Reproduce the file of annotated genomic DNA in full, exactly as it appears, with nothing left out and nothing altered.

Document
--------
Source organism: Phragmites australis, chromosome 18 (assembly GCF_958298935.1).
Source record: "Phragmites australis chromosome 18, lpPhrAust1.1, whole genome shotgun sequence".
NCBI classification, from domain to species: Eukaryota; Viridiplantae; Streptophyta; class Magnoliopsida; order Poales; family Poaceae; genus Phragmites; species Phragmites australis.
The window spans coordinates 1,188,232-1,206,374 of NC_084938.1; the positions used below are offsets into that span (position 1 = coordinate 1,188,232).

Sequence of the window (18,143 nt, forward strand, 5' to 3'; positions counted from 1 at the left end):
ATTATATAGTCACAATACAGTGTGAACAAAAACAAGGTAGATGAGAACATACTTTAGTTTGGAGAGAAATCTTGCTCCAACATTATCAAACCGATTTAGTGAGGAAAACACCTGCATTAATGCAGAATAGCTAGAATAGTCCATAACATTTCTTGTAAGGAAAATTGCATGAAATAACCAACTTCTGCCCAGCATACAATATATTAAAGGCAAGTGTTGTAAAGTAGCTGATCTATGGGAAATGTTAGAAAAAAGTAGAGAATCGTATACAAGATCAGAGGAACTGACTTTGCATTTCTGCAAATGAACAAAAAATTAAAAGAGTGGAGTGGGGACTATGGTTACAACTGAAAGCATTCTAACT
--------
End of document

Source organism: Phragmites australis, chromosome 18 (assembly GCF_958298935.1).
Source record: "Phragmites australis chromosome 18, lpPhrAust1.1, whole genome shotgun sequence".
NCBI classification, from domain to species: Eukaryota; Viridiplantae; Streptophyta; class Magnoliopsida; order Poales; family Poaceae; genus Phragmites; species Phragmites australis.
The window spans coordinates 1,188,232-1,206,374 of NC_084938.1; the positions used below are offsets into that span (position 1 = coordinate 1,188,232).

Sequence of the window (18,143 nt, forward strand, 5' to 3'; positions counted from 1 at the left end):
ATTATATAGTCACAATACAGTGTGAACAAAAACAAGGTAGATGAGAACATACTTTAGTTTGGAGAGAAATCTTGCTCCAACATTATCAAACCGATTTAGTGAGGAAAACACCTGCATTAATGCAGAATAGCTAGAATAGTCCATAACATTTCTTGTAAGGAAAATTGCATGAAATAACCAACTTCTGCCCAGCATACAATATATTAAAGGCAAGTGTTGTAAAGTAGCTGATCTATGGGAAATGTTAGAAAAAAGTAGAGAATCGTATACAAGATCAGAGGAACTGACTTTGCATTTCTGCAAATGAACAAAAAATTAAAAGAGTGGAGTGGGGACTATGGTTACAACTGAAAGCATTCTAACT